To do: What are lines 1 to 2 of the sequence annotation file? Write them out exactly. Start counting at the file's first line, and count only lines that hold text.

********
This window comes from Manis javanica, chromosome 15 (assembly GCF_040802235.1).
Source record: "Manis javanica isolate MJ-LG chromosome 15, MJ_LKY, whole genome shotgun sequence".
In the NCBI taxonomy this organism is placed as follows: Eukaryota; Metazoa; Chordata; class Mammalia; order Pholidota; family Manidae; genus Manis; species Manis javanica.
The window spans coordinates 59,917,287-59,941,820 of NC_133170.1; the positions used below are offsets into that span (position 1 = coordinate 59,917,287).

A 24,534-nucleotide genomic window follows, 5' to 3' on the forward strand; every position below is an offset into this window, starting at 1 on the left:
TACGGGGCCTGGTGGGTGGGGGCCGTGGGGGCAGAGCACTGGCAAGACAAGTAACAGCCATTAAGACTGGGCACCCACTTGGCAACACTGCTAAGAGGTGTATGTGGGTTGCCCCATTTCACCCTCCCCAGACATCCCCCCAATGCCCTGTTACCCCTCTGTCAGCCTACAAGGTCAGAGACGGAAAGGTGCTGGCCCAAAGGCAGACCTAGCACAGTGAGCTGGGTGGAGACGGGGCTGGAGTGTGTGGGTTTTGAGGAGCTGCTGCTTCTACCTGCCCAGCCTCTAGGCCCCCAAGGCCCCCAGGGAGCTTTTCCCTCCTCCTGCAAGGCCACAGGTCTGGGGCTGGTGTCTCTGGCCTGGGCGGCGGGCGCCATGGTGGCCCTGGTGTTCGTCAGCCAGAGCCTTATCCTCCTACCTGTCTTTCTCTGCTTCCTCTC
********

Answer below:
This window comes from Manis javanica, chromosome 15 (assembly GCF_040802235.1).
Source record: "Manis javanica isolate MJ-LG chromosome 15, MJ_LKY, whole genome shotgun sequence".